Top five astronomy images of 2015

As we end come to an end of the year, I realized something. 2015 was an amazing year for science and space technology, from Blue Origins and their reusable rocket landing project to the Pluto Flyby, as well as discovering potential Earth-like planets. How cool has this year been?

Well, seeing as I’m so happy to be a part of the science field and ecstatic about all the discoveries people have made/will continue to make, I’ve decided to reflect on some of my favorite space photos from the past year.

5. A rocket leaving Earth’s atmosphere

Rocket leaving atmosphere

How cool is that? I’ve always had a thing for space crafts and rockets, so to see it from this perspective made me really happy. Even if you’ve seen something similar before, this is by far my favorite and I just like the picture in general. It was taken from a commercial airliner! That’s insane.

(Credit: cunninghamslaws via Reddit)

4. Earth, Moon, Venus, and Jupiter lined up

Earth, Moon, Venus, Jupiter // Scott Kelly

Astronaut Scott Kelly is known for his work on the ISS. I’ve written about him before here when there was some UFO controversy on one of his pictures. Kelly posted loads of pictures from his perspective on the International Space Station. They’re absolutely stunning! This particular one is a lineup of the Earth, moon, Venus, and Jupiter. The way this happens is when the planets orbit, there is a particular moment in time where they all line up and something like this could happen. For a better explanation, check out this cool video about the planets orbiting! You can even view the reddit page and read the comments with everybody talking about how this was made possible!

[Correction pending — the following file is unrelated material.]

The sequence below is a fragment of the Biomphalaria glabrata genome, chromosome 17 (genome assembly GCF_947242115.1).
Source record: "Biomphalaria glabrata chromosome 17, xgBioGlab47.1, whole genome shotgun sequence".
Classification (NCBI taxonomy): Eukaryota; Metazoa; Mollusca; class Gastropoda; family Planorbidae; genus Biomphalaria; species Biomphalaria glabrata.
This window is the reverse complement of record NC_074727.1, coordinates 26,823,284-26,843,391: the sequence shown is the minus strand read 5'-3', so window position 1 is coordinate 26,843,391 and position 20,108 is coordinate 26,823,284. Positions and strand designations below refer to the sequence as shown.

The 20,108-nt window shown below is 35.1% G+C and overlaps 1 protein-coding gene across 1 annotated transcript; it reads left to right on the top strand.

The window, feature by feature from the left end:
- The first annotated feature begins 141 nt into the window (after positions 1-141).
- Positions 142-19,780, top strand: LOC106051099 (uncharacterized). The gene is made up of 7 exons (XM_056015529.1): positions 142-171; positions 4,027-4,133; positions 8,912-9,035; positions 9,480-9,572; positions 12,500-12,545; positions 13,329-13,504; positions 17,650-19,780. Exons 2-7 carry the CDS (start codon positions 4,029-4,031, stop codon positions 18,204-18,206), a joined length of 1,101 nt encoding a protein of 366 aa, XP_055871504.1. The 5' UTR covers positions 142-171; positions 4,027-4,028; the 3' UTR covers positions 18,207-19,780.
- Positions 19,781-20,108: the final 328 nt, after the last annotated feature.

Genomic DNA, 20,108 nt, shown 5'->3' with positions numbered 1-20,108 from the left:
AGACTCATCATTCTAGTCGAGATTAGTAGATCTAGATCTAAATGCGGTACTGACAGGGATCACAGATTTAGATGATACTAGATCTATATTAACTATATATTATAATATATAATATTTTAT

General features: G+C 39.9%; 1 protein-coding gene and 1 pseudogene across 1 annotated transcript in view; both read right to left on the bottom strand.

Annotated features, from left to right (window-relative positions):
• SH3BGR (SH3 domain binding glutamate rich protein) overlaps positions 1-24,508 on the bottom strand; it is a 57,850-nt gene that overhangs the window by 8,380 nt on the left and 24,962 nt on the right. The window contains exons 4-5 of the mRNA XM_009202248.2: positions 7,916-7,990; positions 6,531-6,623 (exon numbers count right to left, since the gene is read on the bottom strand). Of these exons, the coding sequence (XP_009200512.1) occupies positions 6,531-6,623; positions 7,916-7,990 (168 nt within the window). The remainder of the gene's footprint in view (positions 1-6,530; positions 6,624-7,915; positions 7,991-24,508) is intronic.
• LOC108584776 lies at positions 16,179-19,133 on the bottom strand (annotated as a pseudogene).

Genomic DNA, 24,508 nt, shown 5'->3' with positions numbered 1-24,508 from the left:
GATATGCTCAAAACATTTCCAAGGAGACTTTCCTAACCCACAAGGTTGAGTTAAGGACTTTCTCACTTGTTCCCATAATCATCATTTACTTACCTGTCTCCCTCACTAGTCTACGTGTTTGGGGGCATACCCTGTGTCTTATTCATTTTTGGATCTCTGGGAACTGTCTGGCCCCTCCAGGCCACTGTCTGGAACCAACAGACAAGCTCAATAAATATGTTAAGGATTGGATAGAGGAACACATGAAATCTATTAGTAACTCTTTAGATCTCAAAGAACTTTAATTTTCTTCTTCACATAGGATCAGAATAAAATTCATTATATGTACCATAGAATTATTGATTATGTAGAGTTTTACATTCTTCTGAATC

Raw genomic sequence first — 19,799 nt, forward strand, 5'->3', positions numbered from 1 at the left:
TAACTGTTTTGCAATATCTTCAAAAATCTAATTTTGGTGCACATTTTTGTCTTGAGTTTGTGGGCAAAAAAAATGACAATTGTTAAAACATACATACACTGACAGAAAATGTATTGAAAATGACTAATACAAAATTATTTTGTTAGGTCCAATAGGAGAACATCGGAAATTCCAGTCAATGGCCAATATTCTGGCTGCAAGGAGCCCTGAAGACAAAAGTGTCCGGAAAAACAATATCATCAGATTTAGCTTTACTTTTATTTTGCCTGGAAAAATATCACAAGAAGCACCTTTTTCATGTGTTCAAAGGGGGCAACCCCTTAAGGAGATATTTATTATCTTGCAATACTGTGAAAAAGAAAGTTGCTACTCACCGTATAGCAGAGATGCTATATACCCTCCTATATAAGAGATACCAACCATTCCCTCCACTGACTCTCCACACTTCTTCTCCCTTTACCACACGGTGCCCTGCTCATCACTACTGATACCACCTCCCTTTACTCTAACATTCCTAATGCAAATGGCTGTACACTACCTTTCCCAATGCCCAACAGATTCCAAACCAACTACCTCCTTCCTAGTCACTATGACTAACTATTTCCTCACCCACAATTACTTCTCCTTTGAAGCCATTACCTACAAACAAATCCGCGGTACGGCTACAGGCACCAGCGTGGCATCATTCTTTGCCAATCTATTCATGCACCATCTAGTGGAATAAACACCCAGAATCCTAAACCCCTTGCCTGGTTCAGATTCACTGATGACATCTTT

(Photo by Scott Kelly. Twitter , Instagram via Reddit)

3. Saturn’s North Pole Storm

Storm on Saturn //

Look at how beautiful this looks. Breathtaking, isn’t it? This red, dusty circle is exactly what the title said – a storm on the north pole area of Saturn. Apparently, is about 17,000 miles across (way bigger than Earth!) and rotates at an average of about 11 hours. The outer edge moves at about 5,000 mph. Isn’t that incredible? Definitely earned its spot on my list.

(Credit: NASA via Reddit)

2. Pluto’s Moon Charon

Pluto's moon Charon //

This lovely photo of Pluto’s moon Charon was released by NASA on October 1st. After the Pluto Flyby, New Horizons sent back this beautiful picture of the moon. I could go on and on about how much I adore this photo, especially since Pluto is my favorite (ex) planet, but you can all see for yourself how cool this is.

“It looks like the entire crust of Charon has been split open. With respect to its size relative to Charon, this feature is much like the vast Valles Marineris canyon system on Mars,” said John Spencer, deputy lead for GGI at the Southwest Research Institute (via NASA).

Check out this flyby video of the moon!

(Credit: NASA via Reddit)

1. Pillars of Creation taken on a new lens

Pillars of Creation // NASA

Back in 1995, NASA took pictures of these trunks in which they ended up calling Pillars of Creation. These photos you see are located about 7,000 light years away from our home planet, in the Eagle Nebula. They’re made of interstellar gas and dust, and they are in the process of creating new stars – hence the name. Fun fact: The pillar on the left, from its base to the very top, is four light years long!

At the beginning of this year, NASA released this second image you see above (to the right). Same picture as the one back in 1995, but this time we get to see it again in higher quality. This, my friends, is one of my all time favorite pictures. It’s so mysterious and mesmerizing, I just can’t get over it.

Also, don’t be fooled! The picture does say 2014, making it seem like I’m getting a picture from nearly two years ago. But NASA released the picture/article in January of this year! Check it out in the credit link below.

(Credit: NASA via Reddit )

Like I said before, 2015 was a wonderful year for science and technology. I’m ecstatic that I got a chance to see these photos, and I hope you are too! Feel free to share some of your favorite astronomy photos with us on our Twitter / Facebook! I’d love to see them.

PS: We are still recruiting science writers! Check out how to become part of the team here.

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